Introduction to Azure Resource Manager
Template Deployment & Advanced Concepts
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This lecture introduces the challenges of provisioning resources in the cloud the "old way," and shows how declarative provisioning can improve the speed at which cloud resources can be deployed. Furthermore, declarative provisioning ensures that your cloud infrastructure can be managed "as code," such that it can be revision controlled using industry standards tools such as Git.
Hi, my name is Trevor Sullivan, a Microsoft MVP for Windows PowerShell.
Welcome to Microsoft Azure Resource Manager, provisioning. In this lecture, we're going to talk about provisioning in the past, declarative provisioning and the new provisioning workflow with the Azure Resource Manager API.
So let's start off by taking a look at the traditional method of provisioning. The traditional method of provisioning looked like opening the Azure portal, clicking the "New" button, selecting a type of resource such as a storage account or a virtual machine or virtual network. Filing out the details for that item such as a name or type and then finally clicking the "Confirm" button so that the Azure platform would go out and provision that resource. We can also use the Azure PowerShell module to automate these tasks from a PowerShell script.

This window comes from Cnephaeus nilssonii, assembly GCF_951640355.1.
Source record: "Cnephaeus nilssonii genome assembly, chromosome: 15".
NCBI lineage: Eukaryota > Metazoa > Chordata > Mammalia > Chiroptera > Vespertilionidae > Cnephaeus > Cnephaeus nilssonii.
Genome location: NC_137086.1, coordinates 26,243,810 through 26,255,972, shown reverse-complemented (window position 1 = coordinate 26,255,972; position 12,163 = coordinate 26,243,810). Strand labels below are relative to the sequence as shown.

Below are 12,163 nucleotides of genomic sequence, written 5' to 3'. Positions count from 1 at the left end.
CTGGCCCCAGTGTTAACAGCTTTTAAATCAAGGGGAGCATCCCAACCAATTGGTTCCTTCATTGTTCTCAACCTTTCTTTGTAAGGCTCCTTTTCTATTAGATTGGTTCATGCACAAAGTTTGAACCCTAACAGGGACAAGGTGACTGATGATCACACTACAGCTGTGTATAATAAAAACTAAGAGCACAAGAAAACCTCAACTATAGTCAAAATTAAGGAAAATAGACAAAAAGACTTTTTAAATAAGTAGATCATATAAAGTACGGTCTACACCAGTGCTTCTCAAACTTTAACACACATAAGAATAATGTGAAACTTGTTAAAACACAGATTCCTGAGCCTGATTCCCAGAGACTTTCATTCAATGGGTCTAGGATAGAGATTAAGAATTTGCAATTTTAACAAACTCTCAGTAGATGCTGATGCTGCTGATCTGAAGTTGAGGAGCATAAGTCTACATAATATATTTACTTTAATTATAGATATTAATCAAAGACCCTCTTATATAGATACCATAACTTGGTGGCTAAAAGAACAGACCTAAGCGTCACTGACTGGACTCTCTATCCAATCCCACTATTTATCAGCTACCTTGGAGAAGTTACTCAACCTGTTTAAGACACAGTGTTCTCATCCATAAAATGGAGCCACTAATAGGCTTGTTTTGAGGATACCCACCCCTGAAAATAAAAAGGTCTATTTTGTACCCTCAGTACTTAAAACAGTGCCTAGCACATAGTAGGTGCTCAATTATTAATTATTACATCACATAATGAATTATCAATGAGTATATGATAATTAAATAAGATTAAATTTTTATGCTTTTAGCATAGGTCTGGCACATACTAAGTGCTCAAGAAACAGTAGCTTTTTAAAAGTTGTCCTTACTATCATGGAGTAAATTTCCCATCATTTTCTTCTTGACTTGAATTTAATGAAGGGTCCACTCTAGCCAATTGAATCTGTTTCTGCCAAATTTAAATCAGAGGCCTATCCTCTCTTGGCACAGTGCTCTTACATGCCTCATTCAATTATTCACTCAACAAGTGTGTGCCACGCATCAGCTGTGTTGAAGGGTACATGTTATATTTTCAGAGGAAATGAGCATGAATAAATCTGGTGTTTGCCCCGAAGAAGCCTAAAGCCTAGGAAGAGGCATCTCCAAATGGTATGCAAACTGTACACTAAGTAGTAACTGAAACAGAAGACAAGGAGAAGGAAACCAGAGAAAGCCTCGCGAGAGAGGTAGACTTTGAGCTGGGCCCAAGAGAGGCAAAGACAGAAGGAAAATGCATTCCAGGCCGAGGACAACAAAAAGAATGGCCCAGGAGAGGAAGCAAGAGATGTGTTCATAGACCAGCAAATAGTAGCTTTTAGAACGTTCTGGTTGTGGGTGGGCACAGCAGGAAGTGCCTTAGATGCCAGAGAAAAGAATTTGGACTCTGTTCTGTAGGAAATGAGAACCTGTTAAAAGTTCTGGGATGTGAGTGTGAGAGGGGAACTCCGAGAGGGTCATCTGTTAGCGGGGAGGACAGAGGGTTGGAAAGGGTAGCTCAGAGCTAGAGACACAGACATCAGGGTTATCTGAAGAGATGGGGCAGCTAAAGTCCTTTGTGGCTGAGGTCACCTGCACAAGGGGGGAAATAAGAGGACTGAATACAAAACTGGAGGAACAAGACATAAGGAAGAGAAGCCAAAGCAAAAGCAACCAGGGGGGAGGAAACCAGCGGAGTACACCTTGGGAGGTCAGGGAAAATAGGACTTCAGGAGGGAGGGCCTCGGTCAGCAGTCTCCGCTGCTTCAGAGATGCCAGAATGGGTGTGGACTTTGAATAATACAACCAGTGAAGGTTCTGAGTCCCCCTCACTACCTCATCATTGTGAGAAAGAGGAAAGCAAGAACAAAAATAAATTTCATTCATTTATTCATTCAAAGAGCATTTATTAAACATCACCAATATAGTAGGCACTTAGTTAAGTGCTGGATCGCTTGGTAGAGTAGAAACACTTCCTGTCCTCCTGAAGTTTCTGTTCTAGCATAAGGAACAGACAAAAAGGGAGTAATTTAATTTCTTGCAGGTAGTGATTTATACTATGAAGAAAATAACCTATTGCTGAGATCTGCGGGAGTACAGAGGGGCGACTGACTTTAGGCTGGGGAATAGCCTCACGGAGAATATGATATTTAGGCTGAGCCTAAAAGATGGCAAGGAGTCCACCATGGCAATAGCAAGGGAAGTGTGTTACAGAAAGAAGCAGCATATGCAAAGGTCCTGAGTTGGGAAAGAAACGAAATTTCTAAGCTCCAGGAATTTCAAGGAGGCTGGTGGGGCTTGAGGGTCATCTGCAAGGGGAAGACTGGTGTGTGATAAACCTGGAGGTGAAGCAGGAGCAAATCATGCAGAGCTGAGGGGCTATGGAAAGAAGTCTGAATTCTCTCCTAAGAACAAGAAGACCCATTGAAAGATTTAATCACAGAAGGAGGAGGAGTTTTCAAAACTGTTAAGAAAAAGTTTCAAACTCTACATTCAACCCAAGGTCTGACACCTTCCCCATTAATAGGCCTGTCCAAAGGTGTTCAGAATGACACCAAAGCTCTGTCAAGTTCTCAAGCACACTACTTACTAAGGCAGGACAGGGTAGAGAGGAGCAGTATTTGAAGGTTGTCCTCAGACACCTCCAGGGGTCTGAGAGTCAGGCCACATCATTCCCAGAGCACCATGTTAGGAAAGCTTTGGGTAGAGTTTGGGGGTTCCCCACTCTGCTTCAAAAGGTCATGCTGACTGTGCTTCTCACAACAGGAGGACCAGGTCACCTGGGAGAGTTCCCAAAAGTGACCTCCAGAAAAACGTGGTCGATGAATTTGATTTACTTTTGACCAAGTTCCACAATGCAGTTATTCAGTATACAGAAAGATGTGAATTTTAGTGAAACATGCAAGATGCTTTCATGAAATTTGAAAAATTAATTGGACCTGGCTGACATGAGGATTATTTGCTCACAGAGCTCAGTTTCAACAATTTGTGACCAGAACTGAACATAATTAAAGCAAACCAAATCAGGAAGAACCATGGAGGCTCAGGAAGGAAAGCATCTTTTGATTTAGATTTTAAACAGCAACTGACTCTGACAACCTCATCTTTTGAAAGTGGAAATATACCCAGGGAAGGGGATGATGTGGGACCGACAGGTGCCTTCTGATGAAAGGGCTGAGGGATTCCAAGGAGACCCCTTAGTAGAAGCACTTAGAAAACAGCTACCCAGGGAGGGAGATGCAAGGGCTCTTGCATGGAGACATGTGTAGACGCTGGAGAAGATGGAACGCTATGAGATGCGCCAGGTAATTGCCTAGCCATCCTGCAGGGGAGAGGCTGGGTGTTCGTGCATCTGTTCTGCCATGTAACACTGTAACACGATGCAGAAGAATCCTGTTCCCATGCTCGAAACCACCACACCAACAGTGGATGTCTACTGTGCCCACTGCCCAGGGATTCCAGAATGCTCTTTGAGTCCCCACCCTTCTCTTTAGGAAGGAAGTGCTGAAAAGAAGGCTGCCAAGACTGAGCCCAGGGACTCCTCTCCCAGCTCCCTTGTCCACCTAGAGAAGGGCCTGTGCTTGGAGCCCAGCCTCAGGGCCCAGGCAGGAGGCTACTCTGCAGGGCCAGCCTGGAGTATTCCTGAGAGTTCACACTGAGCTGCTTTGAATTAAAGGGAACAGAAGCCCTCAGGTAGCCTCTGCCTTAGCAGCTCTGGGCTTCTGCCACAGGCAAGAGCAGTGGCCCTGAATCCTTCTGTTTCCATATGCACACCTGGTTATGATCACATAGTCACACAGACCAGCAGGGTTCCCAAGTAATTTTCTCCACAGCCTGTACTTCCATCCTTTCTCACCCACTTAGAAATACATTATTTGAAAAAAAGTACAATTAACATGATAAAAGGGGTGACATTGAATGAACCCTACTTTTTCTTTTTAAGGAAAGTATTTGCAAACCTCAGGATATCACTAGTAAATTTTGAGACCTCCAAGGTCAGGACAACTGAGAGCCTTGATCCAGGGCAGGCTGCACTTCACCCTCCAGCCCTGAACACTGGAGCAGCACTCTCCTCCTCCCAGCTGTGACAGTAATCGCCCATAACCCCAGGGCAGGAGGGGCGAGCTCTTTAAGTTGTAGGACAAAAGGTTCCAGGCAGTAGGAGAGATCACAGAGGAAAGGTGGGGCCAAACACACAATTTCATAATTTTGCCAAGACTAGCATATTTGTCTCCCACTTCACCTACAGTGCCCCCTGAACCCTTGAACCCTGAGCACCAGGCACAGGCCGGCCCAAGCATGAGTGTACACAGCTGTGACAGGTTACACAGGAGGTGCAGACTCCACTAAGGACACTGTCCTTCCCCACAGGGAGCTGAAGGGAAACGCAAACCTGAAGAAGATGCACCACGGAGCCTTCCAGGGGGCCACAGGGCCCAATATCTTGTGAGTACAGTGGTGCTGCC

So now, let's take a look at the new provisioning process using the Azure Resource Manager API. First, you'll author your JSON file that contains a declarative infrastructure for your cloud subscription. You'll commit that file to source control every time that you make a change. You'll deploy that JSON file to your Azure dev environment.
Then once you've confirmed the functionality in dev, you can deploy to the QA environment. Once QA and test has signed off on that infrastructure configuration the operations team can then deploy that same infrastructure to the production environment.
About the Author
Trevor Sullivan is a Microsoft MVP for Windows PowerShell, and enjoys working with cloud and automation technologies. As a strong, vocal veteran of the Microsoft-centric IT field since 2004, Trevor has developed open source projects, provided significant amounts of product feedback, authored a large variety of training resources, and presented at IT functions including worldwide user groups and conferences.